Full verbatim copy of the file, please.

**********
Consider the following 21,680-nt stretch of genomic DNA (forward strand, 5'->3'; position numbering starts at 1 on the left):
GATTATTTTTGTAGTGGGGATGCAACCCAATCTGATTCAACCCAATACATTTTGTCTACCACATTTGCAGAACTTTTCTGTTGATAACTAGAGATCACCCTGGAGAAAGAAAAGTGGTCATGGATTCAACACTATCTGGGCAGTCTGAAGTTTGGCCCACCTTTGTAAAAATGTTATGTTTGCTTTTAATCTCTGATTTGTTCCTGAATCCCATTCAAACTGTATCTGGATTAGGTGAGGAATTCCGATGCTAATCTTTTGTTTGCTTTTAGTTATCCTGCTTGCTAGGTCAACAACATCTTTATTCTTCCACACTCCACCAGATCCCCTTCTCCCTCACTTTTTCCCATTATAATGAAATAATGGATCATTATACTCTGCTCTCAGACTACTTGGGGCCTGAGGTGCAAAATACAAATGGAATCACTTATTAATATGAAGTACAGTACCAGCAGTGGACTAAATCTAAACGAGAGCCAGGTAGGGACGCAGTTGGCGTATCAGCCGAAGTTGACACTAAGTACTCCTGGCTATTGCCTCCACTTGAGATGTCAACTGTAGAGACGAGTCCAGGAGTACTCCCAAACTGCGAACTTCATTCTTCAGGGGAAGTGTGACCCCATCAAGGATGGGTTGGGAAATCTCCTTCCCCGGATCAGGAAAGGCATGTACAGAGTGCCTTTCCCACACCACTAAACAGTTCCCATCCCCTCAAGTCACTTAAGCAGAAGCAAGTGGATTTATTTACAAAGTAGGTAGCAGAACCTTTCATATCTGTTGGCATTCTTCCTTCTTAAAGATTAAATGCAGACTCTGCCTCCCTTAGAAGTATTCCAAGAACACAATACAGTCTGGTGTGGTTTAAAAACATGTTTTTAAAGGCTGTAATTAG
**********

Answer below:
Consider the following 21,680-nt stretch of genomic DNA (forward strand, 5'->3'; position numbering starts at 1 on the left):
GATTATTTTTGTAGTGGGGATGCAACCCAATCTGATTCAACCCAATACATTTTGTCTACCACATTTGCAGAACTTTTCTGTTGATAACTAGAGATCACCCTGGAGAAAGAAAAGTGGTCATGGATTCAACACTATCTGGGCAGTCTGAAGTTTGGCCCACCTTTGTAAAAATGTTATGTTTGCTTTTAATCTCTGATTTGTTCCTGAATCCCATTCAAACTGTATCTGGATTAGGTGAGGAATTCCGATGCTAATCTTTTGTTTGCTTTTAGTTATCCTGCTTGCTAGGTCAACAACATCTTTATTCTTCCACACTCCACCAGATCCCCTTCTCCCTCACTTTTTCCCATTATAATGAAATAATGGATCATTATACTCTGCTCTCAGACTACTTGGGGCCTGAGGTGCAAAATACAAATGGAATCACTTATTAATATGAAGTACAGTACCAGCAGTGGACTAAATCTAAACGAGAGCCAGGTAGGGACGCAGTTGGCGTATCAGCCGAAGTTGACACTAAGTACTCCTGGCTATTGCCTCCACTTGAGATGTCAACTGTAGAGACGAGTCCAGGAGTACTCCCAAACTGCGAACTTCATTCTTCAGGGGAAGTGTGACCCCATCAAGGATGGGTTGGGAAATCTCCTTCCCCGGATCAGGAAAGGCATGTACAGAGTGCCTTTCCCACACCACTAAACAGTTCCCATCCCCTCAAGTCACTTAAGCAGAAGCAAGTGGATTTATTTACAAAGTAGGTAGCAGAACCTTTCATATCTGTTGGCATTCTTCCTTCTTAAAGATTAAATGCAGACTCTGCCTCCCTTAGAAGTATTCCAAGAACACAATACAGTCTGGTGTGGTTTAAAAACATGTTTTTAAAGGCTGTAATTAG